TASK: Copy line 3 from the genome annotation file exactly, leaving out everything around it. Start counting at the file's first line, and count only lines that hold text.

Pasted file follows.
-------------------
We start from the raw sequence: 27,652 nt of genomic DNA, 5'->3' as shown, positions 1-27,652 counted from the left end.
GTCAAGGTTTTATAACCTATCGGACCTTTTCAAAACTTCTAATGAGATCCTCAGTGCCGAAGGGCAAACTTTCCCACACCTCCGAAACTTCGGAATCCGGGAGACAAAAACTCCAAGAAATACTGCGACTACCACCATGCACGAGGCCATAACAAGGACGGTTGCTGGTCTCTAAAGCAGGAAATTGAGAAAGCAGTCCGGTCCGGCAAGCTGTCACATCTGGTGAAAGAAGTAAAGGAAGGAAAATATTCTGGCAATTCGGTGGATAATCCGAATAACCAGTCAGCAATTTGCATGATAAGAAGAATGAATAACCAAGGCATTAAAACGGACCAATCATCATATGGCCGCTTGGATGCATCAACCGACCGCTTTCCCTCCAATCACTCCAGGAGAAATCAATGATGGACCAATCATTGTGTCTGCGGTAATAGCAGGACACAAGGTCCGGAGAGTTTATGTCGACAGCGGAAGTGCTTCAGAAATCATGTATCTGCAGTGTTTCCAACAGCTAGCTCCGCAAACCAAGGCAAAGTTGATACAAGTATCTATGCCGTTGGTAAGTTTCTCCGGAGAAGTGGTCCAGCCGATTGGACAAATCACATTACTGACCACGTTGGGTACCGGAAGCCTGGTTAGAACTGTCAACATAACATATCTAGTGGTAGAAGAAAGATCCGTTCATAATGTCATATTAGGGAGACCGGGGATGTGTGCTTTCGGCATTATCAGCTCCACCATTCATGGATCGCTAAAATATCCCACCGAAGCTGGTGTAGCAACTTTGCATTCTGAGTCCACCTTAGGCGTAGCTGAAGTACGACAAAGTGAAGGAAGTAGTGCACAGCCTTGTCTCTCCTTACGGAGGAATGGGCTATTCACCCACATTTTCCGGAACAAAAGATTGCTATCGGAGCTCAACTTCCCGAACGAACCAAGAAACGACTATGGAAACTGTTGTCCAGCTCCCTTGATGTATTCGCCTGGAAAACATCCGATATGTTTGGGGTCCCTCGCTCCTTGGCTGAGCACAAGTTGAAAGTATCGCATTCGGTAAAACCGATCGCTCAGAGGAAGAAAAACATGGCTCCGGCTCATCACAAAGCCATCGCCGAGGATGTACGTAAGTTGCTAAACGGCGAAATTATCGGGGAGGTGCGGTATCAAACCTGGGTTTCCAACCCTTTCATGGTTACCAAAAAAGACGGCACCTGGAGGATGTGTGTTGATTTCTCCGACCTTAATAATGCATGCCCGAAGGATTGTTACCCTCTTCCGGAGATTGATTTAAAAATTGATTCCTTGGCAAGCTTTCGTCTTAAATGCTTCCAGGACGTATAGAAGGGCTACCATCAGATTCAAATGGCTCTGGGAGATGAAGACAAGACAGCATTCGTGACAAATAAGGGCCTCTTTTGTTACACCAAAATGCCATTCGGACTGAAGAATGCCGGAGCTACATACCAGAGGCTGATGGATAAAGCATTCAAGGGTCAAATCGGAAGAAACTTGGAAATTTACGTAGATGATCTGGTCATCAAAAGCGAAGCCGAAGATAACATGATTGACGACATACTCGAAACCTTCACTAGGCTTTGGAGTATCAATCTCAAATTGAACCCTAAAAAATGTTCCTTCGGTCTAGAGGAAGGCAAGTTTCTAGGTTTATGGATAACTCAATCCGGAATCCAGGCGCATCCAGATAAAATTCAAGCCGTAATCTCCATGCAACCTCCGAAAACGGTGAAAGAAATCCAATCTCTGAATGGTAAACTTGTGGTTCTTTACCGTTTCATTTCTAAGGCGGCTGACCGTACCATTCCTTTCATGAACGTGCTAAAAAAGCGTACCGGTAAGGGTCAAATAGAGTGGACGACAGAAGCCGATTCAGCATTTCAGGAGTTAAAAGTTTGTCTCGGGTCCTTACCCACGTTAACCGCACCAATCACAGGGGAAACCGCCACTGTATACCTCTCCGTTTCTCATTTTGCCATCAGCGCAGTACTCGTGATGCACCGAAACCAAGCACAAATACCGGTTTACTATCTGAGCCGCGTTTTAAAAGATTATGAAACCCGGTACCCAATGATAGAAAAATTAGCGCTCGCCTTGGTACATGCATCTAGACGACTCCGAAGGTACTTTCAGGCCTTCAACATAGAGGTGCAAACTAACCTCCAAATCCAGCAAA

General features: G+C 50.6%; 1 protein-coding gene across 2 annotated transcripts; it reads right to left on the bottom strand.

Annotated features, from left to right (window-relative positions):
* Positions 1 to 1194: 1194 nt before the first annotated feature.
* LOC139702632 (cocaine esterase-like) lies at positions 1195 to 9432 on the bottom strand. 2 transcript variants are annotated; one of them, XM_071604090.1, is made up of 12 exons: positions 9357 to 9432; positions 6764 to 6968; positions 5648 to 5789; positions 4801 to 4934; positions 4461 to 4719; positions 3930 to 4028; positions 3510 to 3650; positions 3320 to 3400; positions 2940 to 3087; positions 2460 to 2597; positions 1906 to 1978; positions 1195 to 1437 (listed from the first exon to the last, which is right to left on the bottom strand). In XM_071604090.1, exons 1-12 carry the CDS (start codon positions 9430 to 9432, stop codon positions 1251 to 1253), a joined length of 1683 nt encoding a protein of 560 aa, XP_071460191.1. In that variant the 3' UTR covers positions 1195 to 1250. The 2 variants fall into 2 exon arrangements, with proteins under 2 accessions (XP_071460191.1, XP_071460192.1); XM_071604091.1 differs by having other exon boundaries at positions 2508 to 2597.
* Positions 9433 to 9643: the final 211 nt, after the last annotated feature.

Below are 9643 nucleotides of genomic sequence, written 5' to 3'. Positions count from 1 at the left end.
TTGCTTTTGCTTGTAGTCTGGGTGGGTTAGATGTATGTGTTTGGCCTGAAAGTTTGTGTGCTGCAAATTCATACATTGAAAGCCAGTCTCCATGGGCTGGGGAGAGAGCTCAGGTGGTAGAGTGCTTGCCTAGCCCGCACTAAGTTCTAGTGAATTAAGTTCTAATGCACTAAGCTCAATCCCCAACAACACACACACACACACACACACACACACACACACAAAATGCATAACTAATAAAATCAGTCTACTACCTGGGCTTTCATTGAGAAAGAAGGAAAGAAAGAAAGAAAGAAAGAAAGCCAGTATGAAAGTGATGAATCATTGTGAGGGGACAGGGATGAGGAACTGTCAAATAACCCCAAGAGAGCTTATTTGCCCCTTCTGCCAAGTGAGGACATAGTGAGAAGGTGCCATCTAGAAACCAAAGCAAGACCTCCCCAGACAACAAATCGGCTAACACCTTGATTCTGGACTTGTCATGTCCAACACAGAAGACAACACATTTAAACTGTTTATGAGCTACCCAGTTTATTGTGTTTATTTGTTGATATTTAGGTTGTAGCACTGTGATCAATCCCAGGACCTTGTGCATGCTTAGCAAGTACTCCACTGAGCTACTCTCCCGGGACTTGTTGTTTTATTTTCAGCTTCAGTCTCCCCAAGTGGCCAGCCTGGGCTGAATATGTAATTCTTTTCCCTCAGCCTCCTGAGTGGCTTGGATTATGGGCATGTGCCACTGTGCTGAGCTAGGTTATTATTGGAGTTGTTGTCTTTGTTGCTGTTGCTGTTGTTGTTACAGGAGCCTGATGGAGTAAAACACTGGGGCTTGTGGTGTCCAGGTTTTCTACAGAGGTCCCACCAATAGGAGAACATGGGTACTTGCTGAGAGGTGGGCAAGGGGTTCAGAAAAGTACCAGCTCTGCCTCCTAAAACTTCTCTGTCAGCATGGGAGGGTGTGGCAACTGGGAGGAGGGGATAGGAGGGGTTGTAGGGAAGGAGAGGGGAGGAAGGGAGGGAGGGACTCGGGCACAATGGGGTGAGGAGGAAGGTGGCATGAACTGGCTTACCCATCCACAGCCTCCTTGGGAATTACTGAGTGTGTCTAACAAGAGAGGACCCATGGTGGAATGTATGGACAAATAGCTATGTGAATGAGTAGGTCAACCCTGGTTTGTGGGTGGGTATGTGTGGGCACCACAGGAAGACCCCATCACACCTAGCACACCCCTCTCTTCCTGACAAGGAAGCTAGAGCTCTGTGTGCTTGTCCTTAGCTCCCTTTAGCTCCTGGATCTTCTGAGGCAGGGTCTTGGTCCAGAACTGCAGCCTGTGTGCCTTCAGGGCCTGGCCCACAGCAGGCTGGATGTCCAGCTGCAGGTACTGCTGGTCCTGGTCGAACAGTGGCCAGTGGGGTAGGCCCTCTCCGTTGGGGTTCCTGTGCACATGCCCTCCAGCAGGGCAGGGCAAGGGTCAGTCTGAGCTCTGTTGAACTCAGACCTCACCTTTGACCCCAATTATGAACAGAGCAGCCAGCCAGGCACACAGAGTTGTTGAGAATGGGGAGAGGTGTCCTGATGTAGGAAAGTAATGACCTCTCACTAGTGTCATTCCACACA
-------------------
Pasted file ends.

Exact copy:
General features: G+C 50.6%; 1 protein-coding gene across 2 annotated transcripts; it reads right to left on the bottom strand.